It had been ten months since Scott had made the transition from AFSOC to Homeland Security, but already he had created a name for himself as a top communications analyst. His ability to tie together seemingly random pieces of information was almost eerie. “It’s as simple as playing connect the dots,” he liked to say, “only without the numbers.”
Scott grabbed a handful of ice from the drawer and added the cubes to his concoction. Three weeks ago, he had stayed after hours to insulate the bottom drawer of his workstation at the counterterrorism division (CTD) of Homeland Security. He had dropped in some coils from a small refrigerator left over from a long-ago failed attempt at dorm life, then cranked the setting up to high and let it cool overnight. The next morning he’d stocked his new minibar with the ingredients needed to create his cherished brew, dropping ice in a specially designed rear compartment. This was just one of Scott’s ways of “sticking it to the man”—“the man” being the guy who refused to stock the vending machines with Yoo-hoo.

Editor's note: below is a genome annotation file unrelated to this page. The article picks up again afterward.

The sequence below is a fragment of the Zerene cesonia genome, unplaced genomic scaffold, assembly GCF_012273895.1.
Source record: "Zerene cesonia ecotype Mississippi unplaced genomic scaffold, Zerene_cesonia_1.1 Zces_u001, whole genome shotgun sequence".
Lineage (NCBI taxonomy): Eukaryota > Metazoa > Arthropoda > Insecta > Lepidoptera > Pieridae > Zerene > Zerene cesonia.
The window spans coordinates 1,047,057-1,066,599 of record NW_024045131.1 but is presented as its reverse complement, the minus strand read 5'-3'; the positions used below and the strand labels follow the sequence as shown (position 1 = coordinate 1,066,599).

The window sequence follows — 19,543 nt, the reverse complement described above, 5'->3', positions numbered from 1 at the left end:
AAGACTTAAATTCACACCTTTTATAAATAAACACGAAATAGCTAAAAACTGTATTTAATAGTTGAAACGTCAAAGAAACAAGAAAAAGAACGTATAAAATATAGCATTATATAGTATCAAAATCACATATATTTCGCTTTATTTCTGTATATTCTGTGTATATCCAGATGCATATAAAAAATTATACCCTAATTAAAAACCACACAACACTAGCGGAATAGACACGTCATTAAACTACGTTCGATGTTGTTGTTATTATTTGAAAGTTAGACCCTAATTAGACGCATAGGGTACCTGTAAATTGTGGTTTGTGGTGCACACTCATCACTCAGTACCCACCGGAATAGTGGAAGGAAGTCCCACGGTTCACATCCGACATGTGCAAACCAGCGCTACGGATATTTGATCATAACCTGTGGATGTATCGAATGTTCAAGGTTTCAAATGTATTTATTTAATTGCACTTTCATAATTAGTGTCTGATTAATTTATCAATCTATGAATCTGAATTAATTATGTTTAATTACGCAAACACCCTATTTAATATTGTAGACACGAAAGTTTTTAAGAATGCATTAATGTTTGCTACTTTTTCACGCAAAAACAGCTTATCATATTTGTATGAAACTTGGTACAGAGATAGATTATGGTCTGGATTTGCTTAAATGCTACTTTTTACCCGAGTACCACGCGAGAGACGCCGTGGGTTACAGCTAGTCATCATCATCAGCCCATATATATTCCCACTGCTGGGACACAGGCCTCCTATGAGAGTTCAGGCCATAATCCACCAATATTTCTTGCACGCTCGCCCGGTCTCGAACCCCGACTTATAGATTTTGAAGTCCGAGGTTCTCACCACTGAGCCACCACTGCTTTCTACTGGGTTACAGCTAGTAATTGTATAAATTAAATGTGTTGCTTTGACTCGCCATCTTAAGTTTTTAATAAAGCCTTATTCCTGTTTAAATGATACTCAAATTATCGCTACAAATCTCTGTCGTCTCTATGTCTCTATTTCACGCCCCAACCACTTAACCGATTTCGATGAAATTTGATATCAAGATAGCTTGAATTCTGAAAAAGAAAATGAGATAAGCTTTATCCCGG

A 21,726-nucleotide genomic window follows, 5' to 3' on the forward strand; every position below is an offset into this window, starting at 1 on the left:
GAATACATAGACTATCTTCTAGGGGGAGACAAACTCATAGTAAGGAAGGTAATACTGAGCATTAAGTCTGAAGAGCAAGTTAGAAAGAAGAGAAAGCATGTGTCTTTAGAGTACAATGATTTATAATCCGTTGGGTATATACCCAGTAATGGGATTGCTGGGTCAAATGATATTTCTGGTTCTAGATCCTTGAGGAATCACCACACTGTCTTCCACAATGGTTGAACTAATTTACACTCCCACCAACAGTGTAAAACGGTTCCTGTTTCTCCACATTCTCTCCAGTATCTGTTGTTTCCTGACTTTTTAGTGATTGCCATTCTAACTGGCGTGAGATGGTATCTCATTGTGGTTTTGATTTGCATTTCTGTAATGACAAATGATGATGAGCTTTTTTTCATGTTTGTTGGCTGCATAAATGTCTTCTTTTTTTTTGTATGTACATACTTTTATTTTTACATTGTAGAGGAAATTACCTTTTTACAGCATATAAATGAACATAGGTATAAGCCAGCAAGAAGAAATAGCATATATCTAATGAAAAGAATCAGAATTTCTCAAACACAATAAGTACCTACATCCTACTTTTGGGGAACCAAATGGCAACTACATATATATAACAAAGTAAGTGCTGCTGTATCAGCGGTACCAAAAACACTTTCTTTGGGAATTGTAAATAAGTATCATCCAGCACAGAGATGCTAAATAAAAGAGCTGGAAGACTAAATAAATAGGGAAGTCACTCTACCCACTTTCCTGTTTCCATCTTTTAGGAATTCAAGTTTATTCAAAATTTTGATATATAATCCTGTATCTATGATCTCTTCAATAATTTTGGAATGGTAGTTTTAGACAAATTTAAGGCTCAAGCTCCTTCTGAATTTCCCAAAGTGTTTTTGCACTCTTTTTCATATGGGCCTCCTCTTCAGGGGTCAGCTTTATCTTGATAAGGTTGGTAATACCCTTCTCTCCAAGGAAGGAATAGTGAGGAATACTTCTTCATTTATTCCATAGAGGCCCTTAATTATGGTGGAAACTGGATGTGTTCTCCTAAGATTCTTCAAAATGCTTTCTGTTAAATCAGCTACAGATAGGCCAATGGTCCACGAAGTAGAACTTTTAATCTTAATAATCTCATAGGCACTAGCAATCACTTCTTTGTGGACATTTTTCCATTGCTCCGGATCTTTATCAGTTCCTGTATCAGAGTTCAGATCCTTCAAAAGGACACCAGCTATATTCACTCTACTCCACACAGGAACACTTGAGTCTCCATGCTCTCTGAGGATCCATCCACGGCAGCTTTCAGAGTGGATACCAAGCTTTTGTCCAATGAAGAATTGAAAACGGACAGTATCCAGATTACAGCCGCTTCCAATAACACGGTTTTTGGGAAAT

Even before the firefight in the Bagram Valley had left him bloodied and dazed, Scott had known that military life wasn’t for him. It was way too structured. The only reason he had joined the air force to begin with was that he had burned his bridges at two different colleges, and home was not a place anyone would want to go back to.
He had grown up as an unusual kid—odd, some might, and did, say—in central New York. He was extremely intelligent but had struggled with what one of his teachers had termed a “focus deficiency.” Unfortunately, his parents had been too wrapped up with their own addictions to get him the help he needed.
When he reached high school, his creative energies had started taking on a more destructive nature. That was when he met Mr. Pinkerton, the head librarian at the Fulton Public Library, where Scott spent much of his time devouring books like The Anarchist Cookbook and The Big Book of Mischief. Mr. Pinkerton had steered him to the classics—Milton, Dickens, Dostoyevsky—and to the sciences—Einstein, Hawking, National Geographic, and anything having to do with mathematics and statistics. Eventually, Mr. Pinkerton had become Scott’s mentor—a relationship that had lasted several years. But while the older man had greatly expanded Scott’s mind, he couldn’t do much with his authority issues, which expressed themselves by his barely graduating high school and later receiving invitations to leave both the University at Albany and Adirondack Community College.